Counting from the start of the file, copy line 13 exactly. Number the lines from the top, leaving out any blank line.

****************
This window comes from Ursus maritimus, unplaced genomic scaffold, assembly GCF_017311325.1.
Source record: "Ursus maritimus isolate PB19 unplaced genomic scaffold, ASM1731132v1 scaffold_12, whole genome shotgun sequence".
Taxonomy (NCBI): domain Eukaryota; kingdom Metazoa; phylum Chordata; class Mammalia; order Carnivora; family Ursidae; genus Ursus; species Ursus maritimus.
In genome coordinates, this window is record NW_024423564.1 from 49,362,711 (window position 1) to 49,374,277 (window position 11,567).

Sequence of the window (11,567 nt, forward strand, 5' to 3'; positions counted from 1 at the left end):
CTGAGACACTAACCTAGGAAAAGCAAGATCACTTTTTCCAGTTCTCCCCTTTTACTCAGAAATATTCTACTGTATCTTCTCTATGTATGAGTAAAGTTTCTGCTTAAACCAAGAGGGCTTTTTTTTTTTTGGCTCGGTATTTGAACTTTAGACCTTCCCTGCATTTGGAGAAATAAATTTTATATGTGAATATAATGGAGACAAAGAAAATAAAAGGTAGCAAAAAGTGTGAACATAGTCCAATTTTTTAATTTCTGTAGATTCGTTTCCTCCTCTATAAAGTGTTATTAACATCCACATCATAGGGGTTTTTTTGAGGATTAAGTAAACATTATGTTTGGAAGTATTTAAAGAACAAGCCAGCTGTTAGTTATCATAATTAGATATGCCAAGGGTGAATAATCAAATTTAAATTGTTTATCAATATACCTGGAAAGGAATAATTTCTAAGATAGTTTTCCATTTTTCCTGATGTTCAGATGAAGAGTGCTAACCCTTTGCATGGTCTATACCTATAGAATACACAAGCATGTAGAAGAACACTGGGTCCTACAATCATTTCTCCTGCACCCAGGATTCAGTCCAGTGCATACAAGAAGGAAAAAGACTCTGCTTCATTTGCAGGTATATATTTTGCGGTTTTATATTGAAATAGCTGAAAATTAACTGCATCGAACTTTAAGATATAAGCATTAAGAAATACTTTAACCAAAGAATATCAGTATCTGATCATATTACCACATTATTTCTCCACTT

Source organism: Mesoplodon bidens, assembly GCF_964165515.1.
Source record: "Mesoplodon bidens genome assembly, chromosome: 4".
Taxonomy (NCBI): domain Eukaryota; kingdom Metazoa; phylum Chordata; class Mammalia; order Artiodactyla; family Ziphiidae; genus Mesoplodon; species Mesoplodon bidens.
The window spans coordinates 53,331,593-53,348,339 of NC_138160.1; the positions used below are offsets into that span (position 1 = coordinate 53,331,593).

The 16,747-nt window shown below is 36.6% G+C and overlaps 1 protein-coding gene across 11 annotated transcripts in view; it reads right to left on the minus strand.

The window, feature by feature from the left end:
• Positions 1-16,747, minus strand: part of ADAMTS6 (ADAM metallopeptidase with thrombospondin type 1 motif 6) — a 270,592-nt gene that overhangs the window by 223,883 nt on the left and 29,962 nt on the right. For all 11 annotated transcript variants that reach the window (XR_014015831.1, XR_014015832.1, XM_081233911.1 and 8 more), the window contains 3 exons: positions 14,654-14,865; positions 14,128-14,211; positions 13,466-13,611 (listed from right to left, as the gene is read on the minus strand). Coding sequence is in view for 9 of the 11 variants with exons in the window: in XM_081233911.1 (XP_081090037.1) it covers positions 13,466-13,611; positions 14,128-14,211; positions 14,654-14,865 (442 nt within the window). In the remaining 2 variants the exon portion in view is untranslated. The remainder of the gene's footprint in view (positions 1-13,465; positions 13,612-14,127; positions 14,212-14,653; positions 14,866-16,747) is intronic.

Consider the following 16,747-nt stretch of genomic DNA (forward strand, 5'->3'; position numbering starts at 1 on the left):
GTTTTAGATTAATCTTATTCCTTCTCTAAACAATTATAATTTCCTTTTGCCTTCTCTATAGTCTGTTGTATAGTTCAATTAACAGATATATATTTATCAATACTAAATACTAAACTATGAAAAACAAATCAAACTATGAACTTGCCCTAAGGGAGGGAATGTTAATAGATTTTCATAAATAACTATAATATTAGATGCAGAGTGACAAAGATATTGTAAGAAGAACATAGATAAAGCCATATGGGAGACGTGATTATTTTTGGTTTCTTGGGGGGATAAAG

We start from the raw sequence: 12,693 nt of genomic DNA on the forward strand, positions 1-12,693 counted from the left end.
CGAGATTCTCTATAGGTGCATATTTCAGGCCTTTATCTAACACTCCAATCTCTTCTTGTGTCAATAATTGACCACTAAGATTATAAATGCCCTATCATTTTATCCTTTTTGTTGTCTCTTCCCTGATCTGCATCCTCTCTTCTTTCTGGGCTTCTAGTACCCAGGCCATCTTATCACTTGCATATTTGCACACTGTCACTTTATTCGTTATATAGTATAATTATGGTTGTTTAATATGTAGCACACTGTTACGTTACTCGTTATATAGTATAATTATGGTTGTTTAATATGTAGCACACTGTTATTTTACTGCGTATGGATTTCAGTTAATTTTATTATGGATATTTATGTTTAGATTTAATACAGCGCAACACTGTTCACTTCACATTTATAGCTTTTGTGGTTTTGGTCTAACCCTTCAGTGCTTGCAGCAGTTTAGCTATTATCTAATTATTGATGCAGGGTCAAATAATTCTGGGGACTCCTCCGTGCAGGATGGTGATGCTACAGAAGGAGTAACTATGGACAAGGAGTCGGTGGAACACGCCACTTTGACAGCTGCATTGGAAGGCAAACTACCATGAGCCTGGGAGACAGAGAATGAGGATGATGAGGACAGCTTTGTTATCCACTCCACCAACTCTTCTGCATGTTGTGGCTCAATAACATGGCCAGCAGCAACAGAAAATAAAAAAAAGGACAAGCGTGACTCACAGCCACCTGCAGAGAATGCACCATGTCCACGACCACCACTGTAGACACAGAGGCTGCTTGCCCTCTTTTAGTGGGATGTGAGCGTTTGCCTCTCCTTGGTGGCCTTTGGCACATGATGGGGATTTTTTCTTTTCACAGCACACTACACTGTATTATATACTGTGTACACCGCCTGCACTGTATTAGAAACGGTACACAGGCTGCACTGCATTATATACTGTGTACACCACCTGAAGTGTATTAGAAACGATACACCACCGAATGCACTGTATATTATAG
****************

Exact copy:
• Positions 1-16,747, minus strand: part of ADAMTS6 (ADAM metallopeptidase with thrombospondin type 1 motif 6) — a 270,592-nt gene that overhangs the window by 223,883 nt on the left and 29,962 nt on the right. For all 11 annotated transcript variants that reach the window (XR_014015831.1, XR_014015832.1, XM_081233911.1 and 8 more), the window contains 3 exons: positions 14,654-14,865; positions 14,128-14,211; positions 13,466-13,611 (listed from right to left, as the gene is read on the minus strand). Coding sequence is in view for 9 of the 11 variants with exons in the window: in XM_081233911.1 (XP_081090037.1) it covers positions 13,466-13,611; positions 14,128-14,211; positions 14,654-14,865 (442 nt within the window). In the remaining 2 variants the exon portion in view is untranslated. The remainder of the gene's footprint in view (positions 1-13,465; positions 13,612-14,127; positions 14,212-14,653; positions 14,866-16,747) is intronic.